Clara Elizabeth Lampe was not married to my grandfather,
I found this from her death certificate 30 years after she fell backwards
Into my mother’s arms while putting a jar of Vegemite into an ice safe.
She slept in my room for 6 months each year, a snoring
Farting belching hump in the centre of an old iron bed:
At night the ghosts in the corner whispered her name,
& I hid beneath the sheets & folded myself into the dark silence.
When I hit the spoiled son of the local stock & station agent with a stone
His parents came in their suits, confident & sure of their punitive power.
God was with me, or rather Clara Lampe, whose name meant lamb
But she was a lion with a broom so they retreated & never returned.
On Sundays she never went to church but took me walking
So I followed her expansive buttocks out past the iron mosque.
As we climbed the hills she swiped the air to break the spider webs.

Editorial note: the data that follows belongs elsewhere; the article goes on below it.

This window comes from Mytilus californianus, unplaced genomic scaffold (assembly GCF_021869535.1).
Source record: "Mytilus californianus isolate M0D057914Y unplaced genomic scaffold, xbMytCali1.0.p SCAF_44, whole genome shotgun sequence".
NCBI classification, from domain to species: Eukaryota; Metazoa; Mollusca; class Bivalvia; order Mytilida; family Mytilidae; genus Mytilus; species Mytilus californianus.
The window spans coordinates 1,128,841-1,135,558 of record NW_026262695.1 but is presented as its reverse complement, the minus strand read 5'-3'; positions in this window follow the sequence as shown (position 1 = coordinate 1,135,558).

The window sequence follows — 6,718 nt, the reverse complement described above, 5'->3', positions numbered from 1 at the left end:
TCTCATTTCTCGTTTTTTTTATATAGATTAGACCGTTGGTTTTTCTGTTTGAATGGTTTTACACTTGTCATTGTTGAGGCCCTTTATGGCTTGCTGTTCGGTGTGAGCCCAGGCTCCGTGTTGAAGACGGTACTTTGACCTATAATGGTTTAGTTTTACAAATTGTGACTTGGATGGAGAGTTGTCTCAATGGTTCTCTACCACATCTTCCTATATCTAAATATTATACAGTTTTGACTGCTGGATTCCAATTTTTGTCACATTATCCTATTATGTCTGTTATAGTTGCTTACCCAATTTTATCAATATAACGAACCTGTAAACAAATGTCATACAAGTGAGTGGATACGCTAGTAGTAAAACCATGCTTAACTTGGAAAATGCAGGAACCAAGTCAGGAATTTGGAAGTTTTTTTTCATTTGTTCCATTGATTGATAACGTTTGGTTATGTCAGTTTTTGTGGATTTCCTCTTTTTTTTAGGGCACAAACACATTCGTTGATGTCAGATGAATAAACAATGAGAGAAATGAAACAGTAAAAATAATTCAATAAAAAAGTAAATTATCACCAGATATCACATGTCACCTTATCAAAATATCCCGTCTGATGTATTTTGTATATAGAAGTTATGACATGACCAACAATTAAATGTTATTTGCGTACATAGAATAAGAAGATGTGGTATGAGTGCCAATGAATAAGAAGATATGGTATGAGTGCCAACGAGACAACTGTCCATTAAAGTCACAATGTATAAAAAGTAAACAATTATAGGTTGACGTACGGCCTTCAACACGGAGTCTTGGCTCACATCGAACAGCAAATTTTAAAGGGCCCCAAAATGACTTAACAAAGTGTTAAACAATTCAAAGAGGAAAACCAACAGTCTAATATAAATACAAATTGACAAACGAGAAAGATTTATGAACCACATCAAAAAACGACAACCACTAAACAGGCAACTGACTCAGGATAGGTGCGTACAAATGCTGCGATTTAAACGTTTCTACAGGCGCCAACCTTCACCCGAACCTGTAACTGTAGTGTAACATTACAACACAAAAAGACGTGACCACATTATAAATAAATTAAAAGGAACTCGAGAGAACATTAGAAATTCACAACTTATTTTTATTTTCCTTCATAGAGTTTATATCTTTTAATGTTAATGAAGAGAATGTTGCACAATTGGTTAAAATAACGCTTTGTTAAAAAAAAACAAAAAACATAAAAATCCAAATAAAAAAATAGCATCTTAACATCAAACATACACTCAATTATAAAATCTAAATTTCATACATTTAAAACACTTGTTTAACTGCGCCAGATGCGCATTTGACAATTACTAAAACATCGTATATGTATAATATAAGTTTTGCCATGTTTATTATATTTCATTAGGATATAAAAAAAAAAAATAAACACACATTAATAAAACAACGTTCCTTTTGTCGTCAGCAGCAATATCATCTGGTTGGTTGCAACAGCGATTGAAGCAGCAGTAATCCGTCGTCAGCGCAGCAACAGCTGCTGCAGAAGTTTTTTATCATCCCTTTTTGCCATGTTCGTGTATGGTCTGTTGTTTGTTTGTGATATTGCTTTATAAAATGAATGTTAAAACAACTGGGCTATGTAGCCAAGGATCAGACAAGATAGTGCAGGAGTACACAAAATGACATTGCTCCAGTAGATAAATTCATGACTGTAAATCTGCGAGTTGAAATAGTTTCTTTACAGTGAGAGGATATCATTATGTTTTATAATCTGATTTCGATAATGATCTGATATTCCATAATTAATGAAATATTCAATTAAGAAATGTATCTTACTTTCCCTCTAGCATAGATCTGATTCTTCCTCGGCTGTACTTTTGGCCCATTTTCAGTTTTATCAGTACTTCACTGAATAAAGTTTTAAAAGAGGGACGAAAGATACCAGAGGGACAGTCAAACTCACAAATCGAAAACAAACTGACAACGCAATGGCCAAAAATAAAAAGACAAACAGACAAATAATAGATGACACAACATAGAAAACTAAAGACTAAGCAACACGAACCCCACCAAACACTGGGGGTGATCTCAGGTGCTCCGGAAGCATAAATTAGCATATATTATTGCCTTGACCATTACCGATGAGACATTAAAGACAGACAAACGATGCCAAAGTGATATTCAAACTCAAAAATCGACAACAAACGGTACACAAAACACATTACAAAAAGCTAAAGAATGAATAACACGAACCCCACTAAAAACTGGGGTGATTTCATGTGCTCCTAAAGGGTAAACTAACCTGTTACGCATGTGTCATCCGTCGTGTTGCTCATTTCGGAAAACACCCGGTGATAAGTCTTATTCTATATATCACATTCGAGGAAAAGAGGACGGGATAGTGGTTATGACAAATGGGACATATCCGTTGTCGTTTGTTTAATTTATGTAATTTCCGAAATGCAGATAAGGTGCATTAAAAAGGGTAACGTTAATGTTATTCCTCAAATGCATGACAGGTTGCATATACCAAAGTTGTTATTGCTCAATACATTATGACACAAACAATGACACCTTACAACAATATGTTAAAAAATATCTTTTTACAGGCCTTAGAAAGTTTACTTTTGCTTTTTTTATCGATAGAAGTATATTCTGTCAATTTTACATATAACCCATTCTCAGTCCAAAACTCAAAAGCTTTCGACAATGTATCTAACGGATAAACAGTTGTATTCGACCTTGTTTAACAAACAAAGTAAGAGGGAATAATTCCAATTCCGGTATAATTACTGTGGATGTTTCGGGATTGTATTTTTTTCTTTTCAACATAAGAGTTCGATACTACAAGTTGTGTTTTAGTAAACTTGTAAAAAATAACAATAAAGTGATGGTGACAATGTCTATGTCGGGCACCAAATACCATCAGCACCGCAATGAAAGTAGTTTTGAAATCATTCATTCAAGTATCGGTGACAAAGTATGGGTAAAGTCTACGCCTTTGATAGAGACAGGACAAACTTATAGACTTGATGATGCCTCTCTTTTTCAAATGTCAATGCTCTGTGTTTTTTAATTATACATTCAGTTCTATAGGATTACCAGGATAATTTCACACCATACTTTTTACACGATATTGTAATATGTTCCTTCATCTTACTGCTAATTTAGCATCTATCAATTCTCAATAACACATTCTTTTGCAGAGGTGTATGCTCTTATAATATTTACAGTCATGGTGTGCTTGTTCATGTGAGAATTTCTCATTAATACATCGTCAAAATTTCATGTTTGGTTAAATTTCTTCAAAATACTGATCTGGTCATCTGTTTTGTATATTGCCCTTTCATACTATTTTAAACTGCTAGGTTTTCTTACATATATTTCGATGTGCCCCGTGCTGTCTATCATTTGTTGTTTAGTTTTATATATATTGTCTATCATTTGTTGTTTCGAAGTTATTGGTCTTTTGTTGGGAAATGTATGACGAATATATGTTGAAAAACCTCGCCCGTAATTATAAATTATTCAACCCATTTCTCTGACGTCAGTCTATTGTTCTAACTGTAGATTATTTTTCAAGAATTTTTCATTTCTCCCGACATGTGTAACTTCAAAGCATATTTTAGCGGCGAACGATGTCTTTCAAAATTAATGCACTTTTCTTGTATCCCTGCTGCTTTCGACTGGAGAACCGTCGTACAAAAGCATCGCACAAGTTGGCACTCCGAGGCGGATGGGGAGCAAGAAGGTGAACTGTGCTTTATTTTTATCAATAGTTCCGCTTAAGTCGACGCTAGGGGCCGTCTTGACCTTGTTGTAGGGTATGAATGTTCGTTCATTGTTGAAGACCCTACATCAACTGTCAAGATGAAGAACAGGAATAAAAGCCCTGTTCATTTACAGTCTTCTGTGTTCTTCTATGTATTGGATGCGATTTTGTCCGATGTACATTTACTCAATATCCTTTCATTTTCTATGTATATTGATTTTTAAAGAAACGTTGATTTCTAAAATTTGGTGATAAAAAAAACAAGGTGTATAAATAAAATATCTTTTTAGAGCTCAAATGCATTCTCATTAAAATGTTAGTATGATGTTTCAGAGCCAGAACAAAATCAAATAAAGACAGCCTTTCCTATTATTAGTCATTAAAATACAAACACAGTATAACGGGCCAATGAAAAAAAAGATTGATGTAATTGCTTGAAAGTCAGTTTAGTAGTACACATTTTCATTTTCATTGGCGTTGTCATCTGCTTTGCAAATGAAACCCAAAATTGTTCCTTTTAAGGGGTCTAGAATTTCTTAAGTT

We sat on the white rocks chewing cold dumplings
& staring down the sneering crows.
When she was around, my mother had a migraine & my father stayed out,
While my sister remained in her room or sought escape at the movies.
When her body lurched onto the train to travel to my aunt in Sydney,
They suppressed a cheer because I was there & she would be back.
When she died I was the last person left on earth who loved her
But I was not allowed to grieve the cold weight of her remains.
At school I watched the light glide around the empty sky.
Today the light danced again & I write now for her nameless grave.
Rae Desmond Jones
Steel worker, jackhammer labourer, crane dogman, student, employment bureaucrat, high school teacher, community activist, local government councillor and ultimately Mayor, Rae Desmond Jones (1941-) has had a life parallel to poetry like very few in Australia. A major player in the 70s, after publishing two novels he returned to poetry this century with his New and Selected volume It Comes from All Directions published this year. He may write in a realist tradition but one very much on his terms.